Need a Job? Volunteer Credit: Dreamstime.com

Giving back to the community is one way job seekers can boost their chances of finding work, new research shows.

A study by financial and consulting firm Deloitte revealed that skills-based volunteering enhances job prospects, with more than three-quarters of human resources executives saying it makes a job candidate more desirable.

"Many of us in the volunteer sector have long felt volunteering gives a boost to those looking for work, but we've never had solid research to back it up," said Wendy Spencer, CEO of the Corporation for National and Community Service. "Volunteering can provide the skills, contacts and leadership qualities that make you stand out in a competitive job market."

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The research shows volunteering can pay particularly high dividends for graduating college students and returning military veterans. Close to 80 percent of the human resources executives surveyed feel skills-based volunteering improves the job prospects of new grads and vets.

But job candidates seem to be unaware of the boost that volunteering can bring to their job search: Less than half of the college students and military personnel surveyed think of volunteering at a nonprofit as a way to develop skills and gain the experience needed to land a future job.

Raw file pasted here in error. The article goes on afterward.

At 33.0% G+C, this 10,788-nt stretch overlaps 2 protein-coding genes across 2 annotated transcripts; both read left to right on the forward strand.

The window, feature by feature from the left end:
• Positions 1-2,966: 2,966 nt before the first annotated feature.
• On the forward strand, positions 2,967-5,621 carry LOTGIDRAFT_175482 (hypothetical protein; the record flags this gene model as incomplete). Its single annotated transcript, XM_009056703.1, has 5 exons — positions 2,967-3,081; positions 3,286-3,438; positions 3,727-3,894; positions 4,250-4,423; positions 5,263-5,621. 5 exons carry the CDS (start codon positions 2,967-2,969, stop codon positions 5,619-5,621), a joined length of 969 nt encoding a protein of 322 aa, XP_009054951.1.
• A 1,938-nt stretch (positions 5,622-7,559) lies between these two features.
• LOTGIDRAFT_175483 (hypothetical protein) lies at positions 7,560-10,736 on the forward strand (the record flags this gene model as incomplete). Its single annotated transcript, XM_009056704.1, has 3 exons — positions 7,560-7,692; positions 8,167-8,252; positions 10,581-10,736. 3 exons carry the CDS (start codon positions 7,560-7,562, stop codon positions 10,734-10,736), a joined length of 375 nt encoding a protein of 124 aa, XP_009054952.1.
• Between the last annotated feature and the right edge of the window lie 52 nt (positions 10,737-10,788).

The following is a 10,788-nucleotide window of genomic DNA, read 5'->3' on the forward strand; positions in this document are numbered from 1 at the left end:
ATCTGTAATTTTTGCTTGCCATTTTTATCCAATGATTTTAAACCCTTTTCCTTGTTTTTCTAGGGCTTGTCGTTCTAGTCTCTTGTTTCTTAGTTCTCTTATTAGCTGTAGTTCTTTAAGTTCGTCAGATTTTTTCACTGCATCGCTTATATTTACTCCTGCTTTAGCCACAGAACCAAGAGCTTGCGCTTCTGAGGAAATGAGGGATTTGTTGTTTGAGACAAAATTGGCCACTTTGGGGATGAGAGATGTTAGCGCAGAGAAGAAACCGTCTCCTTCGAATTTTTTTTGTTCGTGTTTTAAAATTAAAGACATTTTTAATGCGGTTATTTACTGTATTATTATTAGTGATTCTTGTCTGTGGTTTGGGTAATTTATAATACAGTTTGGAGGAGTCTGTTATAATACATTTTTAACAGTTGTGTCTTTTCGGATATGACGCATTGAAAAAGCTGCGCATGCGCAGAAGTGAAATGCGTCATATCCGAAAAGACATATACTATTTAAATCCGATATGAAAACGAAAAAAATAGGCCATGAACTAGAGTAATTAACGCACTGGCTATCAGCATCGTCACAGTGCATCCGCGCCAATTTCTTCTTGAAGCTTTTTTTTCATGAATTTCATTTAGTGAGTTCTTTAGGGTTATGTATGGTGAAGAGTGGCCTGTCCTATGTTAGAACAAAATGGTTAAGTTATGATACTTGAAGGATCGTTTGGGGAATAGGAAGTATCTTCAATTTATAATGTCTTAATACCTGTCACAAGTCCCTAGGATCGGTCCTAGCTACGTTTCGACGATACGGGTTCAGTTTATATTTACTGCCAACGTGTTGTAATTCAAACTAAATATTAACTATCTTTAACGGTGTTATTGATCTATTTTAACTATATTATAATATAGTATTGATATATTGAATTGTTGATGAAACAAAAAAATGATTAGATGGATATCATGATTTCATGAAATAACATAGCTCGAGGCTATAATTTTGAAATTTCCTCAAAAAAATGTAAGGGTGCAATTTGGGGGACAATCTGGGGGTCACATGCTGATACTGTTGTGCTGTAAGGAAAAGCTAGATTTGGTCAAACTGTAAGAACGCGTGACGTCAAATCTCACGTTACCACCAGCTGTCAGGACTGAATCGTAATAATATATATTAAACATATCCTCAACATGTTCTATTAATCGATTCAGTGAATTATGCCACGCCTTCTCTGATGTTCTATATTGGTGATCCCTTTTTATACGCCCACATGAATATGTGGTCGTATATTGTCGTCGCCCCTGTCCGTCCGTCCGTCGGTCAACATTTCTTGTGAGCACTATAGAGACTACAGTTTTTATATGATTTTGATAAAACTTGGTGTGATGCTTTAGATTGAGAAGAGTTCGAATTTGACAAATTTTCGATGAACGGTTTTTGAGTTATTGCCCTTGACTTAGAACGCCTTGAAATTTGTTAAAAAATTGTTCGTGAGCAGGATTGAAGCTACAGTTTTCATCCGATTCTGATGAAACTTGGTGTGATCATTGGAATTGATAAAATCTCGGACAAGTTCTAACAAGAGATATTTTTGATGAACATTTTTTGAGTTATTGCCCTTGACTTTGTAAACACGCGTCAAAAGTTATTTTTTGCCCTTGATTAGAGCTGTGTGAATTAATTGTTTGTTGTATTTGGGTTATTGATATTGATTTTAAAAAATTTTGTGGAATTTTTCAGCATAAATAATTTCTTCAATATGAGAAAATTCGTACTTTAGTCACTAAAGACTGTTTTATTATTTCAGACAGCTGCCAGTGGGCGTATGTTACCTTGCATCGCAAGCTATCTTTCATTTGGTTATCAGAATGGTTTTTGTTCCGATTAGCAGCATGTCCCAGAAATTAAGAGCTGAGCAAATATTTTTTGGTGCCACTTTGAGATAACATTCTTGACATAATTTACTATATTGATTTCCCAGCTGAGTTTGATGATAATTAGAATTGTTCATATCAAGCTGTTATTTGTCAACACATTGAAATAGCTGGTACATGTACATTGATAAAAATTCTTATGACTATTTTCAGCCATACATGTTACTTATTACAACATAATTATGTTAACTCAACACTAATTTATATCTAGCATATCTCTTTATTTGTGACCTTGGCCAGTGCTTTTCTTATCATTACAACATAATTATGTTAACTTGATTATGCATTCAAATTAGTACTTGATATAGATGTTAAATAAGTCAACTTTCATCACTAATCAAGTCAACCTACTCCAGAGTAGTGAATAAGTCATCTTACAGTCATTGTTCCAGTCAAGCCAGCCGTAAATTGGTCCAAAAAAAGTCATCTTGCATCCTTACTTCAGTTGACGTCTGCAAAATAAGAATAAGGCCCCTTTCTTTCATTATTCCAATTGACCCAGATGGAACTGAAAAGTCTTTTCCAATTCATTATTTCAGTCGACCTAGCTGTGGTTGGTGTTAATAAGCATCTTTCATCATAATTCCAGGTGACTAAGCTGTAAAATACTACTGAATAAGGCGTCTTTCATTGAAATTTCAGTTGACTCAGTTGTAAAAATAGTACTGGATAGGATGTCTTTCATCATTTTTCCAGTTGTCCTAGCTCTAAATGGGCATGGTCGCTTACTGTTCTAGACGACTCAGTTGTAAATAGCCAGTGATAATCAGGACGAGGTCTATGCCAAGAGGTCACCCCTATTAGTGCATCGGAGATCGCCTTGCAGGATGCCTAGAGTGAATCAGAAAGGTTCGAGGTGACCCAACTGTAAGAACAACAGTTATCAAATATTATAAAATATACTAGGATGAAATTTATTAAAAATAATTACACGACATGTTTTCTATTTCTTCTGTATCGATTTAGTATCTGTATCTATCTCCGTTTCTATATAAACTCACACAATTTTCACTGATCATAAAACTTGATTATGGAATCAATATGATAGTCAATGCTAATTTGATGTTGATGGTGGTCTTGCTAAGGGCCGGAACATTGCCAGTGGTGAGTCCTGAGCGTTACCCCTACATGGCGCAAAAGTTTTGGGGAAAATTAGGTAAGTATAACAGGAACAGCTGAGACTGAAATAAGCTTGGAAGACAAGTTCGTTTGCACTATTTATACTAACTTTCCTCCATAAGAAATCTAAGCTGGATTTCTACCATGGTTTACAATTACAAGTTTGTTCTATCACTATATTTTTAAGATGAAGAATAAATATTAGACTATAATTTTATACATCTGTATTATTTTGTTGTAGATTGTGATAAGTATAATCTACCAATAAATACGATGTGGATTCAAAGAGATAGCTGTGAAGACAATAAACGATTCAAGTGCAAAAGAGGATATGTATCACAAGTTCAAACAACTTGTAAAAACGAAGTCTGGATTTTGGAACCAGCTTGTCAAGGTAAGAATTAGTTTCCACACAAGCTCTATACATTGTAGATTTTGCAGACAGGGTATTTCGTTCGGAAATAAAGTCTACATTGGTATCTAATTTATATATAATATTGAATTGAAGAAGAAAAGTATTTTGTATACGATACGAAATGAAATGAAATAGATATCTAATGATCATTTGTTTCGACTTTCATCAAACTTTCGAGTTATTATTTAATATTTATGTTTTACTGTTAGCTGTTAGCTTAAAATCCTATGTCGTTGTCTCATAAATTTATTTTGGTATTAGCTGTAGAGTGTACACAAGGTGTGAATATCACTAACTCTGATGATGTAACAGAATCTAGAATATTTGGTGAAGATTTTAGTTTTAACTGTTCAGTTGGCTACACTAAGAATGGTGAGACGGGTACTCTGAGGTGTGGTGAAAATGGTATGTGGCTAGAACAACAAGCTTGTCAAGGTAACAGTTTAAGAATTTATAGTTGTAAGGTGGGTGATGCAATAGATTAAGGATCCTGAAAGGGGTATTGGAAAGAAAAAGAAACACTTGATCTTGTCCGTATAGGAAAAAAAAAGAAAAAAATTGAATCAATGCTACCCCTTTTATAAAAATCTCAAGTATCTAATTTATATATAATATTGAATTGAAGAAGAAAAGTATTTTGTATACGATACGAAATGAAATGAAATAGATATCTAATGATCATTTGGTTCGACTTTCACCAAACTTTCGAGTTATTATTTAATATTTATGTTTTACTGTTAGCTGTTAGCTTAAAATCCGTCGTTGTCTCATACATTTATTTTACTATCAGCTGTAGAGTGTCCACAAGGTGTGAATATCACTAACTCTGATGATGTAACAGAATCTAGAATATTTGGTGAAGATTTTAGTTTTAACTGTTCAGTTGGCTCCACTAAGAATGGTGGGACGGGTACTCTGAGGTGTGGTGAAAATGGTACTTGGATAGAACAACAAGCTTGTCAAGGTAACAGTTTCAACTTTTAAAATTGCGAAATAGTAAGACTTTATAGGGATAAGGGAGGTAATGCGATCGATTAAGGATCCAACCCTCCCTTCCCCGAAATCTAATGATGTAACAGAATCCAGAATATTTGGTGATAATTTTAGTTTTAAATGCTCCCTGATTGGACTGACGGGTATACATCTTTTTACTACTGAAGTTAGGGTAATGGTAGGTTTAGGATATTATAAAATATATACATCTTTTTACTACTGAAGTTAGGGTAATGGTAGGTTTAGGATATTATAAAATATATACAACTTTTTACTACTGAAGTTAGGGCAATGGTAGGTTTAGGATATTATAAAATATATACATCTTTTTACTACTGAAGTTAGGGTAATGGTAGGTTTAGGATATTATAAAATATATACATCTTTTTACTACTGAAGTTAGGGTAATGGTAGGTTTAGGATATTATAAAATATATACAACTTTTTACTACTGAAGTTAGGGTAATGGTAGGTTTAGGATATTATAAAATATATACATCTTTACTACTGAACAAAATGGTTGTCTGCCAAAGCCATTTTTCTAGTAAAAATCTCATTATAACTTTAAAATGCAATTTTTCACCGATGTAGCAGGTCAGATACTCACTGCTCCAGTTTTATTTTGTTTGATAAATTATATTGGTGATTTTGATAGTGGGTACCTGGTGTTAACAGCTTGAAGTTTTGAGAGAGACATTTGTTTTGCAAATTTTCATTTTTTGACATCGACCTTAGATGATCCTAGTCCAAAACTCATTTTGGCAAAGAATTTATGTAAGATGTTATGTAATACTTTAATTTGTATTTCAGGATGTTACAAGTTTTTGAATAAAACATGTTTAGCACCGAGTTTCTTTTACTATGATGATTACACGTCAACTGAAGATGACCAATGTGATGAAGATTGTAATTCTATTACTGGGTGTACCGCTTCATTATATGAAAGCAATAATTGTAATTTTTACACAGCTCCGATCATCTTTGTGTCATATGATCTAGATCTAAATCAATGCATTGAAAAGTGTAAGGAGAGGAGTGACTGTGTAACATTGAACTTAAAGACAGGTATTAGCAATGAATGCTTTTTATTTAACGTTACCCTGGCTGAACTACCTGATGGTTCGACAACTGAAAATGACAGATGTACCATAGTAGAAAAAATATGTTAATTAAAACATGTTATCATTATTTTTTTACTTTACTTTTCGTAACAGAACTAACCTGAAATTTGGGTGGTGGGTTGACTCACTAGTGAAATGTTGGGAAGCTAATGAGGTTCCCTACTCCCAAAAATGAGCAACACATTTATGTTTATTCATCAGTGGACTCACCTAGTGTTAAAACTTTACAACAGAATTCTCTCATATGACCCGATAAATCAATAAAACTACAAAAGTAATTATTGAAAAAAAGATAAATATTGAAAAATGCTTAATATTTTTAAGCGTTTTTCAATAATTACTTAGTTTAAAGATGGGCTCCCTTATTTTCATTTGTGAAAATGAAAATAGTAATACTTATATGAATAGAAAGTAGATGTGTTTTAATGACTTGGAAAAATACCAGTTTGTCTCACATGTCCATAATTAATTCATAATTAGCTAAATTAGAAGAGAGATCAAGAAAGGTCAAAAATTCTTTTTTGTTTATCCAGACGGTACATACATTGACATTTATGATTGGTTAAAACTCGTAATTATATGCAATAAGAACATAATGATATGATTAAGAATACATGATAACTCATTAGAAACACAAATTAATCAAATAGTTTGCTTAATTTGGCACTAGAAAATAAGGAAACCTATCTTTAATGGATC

"It is clear that the skills and experience gained through volunteering offer a competitive edge," said Evan Hochberg, national director of community engagement for Deloitte Services LP. "However, when more than half of college grads and returning veterans don't consider volunteering to improve their employability, there is work to be done to help them see the upside of volunteer bridging as a viable job-search option." 

The study also found that it's not just job candidates who can improve their image by volunteering their time and skills. Nearly 90 percent of those surveyed think volunteering contributes toward an employee's positive reputation, while 65 percent believe the experience is beneficial for an employee.

The study was based on surveys of 202 human resources executives, 202 college seniors and 101 members of the U.S. armed forces who are to be discharged within the next 12 months.

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